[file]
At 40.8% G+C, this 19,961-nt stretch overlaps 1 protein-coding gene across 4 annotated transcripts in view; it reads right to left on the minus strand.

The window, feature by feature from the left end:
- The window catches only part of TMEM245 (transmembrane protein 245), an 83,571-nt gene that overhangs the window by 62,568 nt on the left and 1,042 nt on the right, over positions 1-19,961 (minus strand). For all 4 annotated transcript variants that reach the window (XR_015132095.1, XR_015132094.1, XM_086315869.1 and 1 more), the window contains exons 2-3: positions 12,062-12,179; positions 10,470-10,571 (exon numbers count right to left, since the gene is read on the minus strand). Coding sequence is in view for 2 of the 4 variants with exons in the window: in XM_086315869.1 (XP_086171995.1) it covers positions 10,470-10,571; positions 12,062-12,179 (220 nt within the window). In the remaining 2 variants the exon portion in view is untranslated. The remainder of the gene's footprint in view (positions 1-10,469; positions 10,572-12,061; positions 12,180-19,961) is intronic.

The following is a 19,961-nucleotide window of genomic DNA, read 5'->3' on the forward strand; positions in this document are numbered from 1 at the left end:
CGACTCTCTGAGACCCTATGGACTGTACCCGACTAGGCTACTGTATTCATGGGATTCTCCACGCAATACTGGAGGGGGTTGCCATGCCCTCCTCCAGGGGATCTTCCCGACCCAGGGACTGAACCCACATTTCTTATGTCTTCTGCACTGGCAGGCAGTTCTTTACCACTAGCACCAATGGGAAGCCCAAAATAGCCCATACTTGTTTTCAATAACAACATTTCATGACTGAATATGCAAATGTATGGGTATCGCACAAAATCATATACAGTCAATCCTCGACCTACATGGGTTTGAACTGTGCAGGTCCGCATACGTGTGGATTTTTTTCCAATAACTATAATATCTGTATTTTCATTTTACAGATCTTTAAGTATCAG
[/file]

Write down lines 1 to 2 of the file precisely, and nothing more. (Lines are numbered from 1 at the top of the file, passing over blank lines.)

At 40.8% G+C, this 19,961-nt stretch overlaps 1 protein-coding gene across 4 annotated transcripts in view; it reads right to left on the minus strand.

The window, feature by feature from the left end: